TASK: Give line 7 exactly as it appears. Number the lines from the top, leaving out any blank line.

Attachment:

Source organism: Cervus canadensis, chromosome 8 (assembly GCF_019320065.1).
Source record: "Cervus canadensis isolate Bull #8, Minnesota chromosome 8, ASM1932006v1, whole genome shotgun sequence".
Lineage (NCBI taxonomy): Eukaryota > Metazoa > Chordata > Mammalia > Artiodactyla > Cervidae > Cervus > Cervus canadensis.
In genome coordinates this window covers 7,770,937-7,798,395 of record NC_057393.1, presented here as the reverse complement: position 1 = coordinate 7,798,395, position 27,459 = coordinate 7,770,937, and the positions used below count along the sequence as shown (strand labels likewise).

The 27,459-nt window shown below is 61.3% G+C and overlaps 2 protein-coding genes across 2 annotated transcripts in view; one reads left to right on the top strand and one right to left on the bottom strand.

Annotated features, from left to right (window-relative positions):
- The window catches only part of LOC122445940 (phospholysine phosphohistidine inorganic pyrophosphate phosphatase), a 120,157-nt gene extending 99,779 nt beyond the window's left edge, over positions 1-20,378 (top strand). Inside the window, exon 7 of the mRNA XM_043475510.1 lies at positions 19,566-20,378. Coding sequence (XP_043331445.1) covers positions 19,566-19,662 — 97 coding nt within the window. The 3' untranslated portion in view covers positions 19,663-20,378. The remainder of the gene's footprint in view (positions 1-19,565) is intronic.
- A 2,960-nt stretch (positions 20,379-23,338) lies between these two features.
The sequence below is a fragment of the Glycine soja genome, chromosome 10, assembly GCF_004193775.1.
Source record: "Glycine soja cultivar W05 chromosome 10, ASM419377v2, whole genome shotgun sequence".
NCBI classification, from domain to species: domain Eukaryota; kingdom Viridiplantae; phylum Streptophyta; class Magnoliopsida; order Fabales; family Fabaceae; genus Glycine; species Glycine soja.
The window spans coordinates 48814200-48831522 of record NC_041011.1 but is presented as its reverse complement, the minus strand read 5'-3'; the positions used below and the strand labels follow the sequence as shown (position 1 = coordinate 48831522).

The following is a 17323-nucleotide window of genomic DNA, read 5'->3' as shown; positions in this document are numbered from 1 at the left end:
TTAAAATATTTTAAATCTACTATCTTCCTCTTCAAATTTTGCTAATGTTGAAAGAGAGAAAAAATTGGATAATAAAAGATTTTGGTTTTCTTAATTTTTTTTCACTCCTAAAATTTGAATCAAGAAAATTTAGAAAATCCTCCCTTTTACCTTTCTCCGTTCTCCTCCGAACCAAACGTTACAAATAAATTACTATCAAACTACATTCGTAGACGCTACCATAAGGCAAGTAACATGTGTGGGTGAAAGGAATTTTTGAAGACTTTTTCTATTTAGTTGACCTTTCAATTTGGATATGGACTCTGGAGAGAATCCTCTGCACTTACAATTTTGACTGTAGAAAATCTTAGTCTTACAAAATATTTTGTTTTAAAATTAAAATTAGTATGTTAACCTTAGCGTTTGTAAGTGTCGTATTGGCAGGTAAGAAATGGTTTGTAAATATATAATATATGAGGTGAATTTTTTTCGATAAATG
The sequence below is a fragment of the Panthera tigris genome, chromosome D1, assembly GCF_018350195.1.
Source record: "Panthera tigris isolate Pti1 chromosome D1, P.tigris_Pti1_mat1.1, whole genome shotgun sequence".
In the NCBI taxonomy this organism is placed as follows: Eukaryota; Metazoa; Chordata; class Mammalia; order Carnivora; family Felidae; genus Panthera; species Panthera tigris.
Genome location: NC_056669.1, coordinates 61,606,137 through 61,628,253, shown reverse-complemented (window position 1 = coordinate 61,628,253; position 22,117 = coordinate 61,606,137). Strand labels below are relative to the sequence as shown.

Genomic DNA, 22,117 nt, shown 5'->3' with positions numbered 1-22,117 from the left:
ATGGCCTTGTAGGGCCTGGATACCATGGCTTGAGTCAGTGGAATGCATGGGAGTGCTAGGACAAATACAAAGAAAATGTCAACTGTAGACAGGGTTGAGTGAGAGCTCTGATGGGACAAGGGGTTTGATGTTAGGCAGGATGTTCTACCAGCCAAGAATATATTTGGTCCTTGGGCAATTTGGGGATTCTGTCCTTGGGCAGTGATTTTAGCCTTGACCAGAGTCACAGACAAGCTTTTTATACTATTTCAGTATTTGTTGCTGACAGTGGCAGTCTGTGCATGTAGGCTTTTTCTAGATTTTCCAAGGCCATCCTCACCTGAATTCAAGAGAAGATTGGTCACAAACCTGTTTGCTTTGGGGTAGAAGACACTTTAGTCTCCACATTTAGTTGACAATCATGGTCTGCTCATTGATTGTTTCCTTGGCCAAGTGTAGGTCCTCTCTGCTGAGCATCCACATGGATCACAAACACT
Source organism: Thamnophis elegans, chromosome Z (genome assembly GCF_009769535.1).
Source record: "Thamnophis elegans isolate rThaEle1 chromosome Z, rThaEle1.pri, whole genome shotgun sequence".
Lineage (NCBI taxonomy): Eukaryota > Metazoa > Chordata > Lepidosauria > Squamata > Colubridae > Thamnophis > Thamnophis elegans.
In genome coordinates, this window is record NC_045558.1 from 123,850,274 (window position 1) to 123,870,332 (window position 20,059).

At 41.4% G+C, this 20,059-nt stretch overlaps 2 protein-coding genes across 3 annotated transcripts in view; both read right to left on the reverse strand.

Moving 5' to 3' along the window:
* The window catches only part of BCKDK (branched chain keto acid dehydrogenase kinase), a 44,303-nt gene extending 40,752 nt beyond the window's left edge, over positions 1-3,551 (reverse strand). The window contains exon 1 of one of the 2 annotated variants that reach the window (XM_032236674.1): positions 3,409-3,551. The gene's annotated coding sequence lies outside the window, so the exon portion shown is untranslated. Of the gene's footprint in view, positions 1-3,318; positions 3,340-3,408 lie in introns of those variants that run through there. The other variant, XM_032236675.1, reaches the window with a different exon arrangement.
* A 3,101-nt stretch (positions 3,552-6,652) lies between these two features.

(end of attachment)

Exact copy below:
- The window catches only part of LOC122445940 (phospholysine phosphohistidine inorganic pyrophosphate phosphatase), a 120,157-nt gene extending 99,779 nt beyond the window's left edge, over positions 1-20,378 (top strand). Inside the window, exon 7 of the mRNA XM_043475510.1 lies at positions 19,566-20,378. Coding sequence (XP_043331445.1) covers positions 19,566-19,662 — 97 coding nt within the window. The 3' untranslated portion in view covers positions 19,663-20,378. The remainder of the gene's footprint in view (positions 1-19,565) is intronic.